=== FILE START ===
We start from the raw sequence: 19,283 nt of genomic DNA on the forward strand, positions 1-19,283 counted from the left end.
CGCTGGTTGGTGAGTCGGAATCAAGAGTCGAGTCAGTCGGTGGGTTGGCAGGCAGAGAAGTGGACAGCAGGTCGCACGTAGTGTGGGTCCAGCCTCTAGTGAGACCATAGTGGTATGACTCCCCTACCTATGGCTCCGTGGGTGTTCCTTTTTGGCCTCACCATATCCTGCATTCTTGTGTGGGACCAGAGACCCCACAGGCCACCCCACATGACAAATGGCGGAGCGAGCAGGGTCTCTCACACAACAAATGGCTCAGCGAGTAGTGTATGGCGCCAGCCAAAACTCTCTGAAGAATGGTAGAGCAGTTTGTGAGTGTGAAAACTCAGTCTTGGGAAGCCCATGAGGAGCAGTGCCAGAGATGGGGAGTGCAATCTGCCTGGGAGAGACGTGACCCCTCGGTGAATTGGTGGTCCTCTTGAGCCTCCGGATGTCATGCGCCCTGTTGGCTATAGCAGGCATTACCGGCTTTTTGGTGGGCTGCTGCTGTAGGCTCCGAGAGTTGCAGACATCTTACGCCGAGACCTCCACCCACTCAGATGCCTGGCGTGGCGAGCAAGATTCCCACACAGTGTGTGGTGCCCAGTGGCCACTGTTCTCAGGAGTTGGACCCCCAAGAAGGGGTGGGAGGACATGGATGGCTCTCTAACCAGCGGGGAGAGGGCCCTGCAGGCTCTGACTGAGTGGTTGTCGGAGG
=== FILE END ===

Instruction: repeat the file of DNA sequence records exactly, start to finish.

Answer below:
We start from the raw sequence: 19,283 nt of genomic DNA on the forward strand, positions 1-19,283 counted from the left end.
CGCTGGTTGGTGAGTCGGAATCAAGAGTCGAGTCAGTCGGTGGGTTGGCAGGCAGAGAAGTGGACAGCAGGTCGCACGTAGTGTGGGTCCAGCCTCTAGTGAGACCATAGTGGTATGACTCCCCTACCTATGGCTCCGTGGGTGTTCCTTTTTGGCCTCACCATATCCTGCATTCTTGTGTGGGACCAGAGACCCCACAGGCCACCCCACATGACAAATGGCGGAGCGAGCAGGGTCTCTCACACAACAAATGGCTCAGCGAGTAGTGTATGGCGCCAGCCAAAACTCTCTGAAGAATGGTAGAGCAGTTTGTGAGTGTGAAAACTCAGTCTTGGGAAGCCCATGAGGAGCAGTGCCAGAGATGGGGAGTGCAATCTGCCTGGGAGAGACGTGACCCCTCGGTGAATTGGTGGTCCTCTTGAGCCTCCGGATGTCATGCGCCCTGTTGGCTATAGCAGGCATTACCGGCTTTTTGGTGGGCTGCTGCTGTAGGCTCCGAGAGTTGCAGACATCTTACGCCGAGACCTCCACCCACTCAGATGCCTGGCGTGGCGAGCAAGATTCCCACACAGTGTGTGGTGCCCAGTGGCCACTGTTCTCAGGAGTTGGACCCCCAAGAAGGGGTGGGAGGACATGGATGGCTCTCTAACCAGCGGGGAGAGGGCCCTGCAGGCTCTGACTGAGTGGTTGTCGGAGG